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(Plummer D. and Cary D. Jacobs, born in 1897 and 1901 in Dudley, Wayne County, North Carolina, were the nephews of Jesse A. Jacobs, Jr.)

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In the 1930 census of Wilson township, Wilson County: at 709 Lipscomb Road, owned and valued at $1000, truck gardener Jesse C. Lassiter, 41, widower, and children Jesse C., Jr., 15, James D., 13, Ernest D., 12, Annie B., 10, Mildred P., 8, Ruby J., 7, Lesie D., 6, Harvey G., 5, and Wade, 2. [Mildred Lassiter Sherrod died six months prior to her sister Ruby, also of tuberculosis.]

In the 1940 census of Wilson, Wilson County: at 709 Lipscomb Road, WPA laborer Jessie Lassiter, 50, and children Ruby, 16, Lessie L., 15, Harvey, 14, and Wade, 12.

Many thanks to Allen County (Ind.) Public Library’s Genealogy Center, the Indiana African American Genealogy Group, and the Indiana Genealogical Society for collaborating to digitize Jacobs Brothers Funeral Home’s records and to digitalblackhistory.com for bringing this database to my attention.

Coley receives a degree in library science.

Wilson Daily Times, 21 June 1947.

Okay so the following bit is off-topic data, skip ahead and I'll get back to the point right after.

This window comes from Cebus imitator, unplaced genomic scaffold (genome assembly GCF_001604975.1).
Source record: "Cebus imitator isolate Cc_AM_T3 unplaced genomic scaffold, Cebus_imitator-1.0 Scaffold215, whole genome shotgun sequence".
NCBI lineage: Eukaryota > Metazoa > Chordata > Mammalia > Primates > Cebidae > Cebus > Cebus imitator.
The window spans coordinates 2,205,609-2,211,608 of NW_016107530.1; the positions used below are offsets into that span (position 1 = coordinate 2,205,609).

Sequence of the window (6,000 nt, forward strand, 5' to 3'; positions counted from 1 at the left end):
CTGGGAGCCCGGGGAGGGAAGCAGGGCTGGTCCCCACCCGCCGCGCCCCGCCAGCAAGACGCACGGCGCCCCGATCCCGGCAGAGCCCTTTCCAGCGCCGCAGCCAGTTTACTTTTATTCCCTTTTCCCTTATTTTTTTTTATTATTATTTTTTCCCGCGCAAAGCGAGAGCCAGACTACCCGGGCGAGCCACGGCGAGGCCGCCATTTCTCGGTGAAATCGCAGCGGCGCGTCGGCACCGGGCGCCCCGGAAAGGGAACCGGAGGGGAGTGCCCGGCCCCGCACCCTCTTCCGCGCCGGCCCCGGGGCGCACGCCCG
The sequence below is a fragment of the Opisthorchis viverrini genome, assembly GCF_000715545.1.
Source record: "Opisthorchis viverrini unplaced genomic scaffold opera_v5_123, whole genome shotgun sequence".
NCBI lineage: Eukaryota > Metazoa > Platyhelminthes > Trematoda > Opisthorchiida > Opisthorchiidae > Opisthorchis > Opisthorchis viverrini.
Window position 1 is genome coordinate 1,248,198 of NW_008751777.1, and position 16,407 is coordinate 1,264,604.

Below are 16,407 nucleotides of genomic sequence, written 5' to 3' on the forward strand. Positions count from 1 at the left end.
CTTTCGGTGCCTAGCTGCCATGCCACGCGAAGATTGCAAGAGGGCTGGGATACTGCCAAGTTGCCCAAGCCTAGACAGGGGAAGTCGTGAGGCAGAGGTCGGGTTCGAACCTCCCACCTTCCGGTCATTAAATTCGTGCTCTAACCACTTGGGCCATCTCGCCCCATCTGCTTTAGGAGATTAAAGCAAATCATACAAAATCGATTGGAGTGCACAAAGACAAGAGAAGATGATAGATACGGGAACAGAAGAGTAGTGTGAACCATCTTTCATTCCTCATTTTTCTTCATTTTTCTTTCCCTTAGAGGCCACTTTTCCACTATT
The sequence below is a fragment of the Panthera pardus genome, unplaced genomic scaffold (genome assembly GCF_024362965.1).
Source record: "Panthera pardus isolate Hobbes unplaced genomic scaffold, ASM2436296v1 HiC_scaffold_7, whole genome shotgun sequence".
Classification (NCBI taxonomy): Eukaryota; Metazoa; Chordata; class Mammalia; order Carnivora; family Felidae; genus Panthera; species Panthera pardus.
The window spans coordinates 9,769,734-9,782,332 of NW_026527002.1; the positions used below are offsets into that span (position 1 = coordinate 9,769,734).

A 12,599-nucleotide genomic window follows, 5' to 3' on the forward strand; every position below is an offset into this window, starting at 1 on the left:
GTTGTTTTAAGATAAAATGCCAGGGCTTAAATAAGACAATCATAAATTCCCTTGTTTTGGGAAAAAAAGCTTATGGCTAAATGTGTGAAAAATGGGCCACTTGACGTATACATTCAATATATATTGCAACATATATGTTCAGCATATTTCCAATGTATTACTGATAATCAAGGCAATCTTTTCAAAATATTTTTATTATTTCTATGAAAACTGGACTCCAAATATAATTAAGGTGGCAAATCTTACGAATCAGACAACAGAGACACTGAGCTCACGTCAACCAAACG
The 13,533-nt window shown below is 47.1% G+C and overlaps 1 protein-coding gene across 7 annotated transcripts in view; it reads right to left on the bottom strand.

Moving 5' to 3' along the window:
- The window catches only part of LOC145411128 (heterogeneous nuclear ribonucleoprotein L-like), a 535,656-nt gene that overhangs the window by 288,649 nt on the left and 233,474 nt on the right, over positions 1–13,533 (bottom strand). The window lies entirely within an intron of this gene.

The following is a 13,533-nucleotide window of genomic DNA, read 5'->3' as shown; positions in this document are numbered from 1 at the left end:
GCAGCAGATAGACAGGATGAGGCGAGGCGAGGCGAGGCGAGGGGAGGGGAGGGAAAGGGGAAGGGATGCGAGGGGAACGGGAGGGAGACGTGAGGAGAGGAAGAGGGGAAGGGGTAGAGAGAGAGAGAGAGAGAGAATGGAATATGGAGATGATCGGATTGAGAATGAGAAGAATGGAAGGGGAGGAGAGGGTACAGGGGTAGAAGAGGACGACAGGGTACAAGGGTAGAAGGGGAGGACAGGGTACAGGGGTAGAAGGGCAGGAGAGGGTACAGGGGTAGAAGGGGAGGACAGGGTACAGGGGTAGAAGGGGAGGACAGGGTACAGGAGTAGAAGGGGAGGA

Elizabeth Pauleze Coley was almost certainly the first, and perhaps the only, African-American native of Wilson to graduate what is now Case Western Reserve University in Cleveland, Ohio. A 1940 graduate of Charles H. Darden High School, she received her first degree from North Carolina College for Negroes (now North Carolina Central University) in 1944.

Coley married Kelly Winslow Bryant of Rocky Mount, North Carolina, and eventually migrated to suburban Washington, D.C. Though it’s not clear whether she ever worked in Wilson — the main library on West Nash Street was whites-only in 1947, and the tiny Negro branch remained a fledgling — Elizabeth Pauleze Coley Bryant did become a librarian.

Roundtable (1969), the yearbook of Frank W. Ballou High School, Washington, D.C.

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Elizabeth P. Coley was born 1 May 1923 in Wilson to David Henry Coley and Eva Jane Speight.

In the 1930 census of Wilson, Wilson County: at 930 [sic, 931] Carolina Street, barber Henry Coley, 48; wife Eva, 46, teacher; and children James, 16, Eva, 15, and Elizabeth, 13. [The ages of this entire family are off. David H. Coley was in fact about; Eva, about 30; Elizabeth, about 6; and Eva, about 4.]

In the 1940 census of Wilson, Wilson County: at 901 East Green, rented for $15/month, barber Henry D. Coley, 44; wife Eva J., 39, teacher in public schools; and daughters Elizabeth P., 16, Grace L., 14, and Eva E., 10.

In the 1948 Rocky Mount, North Carolina, city directory: Bryant Kelly W (c; Pauleze; Wright’s Chick Shack) r 522 Raleigh rd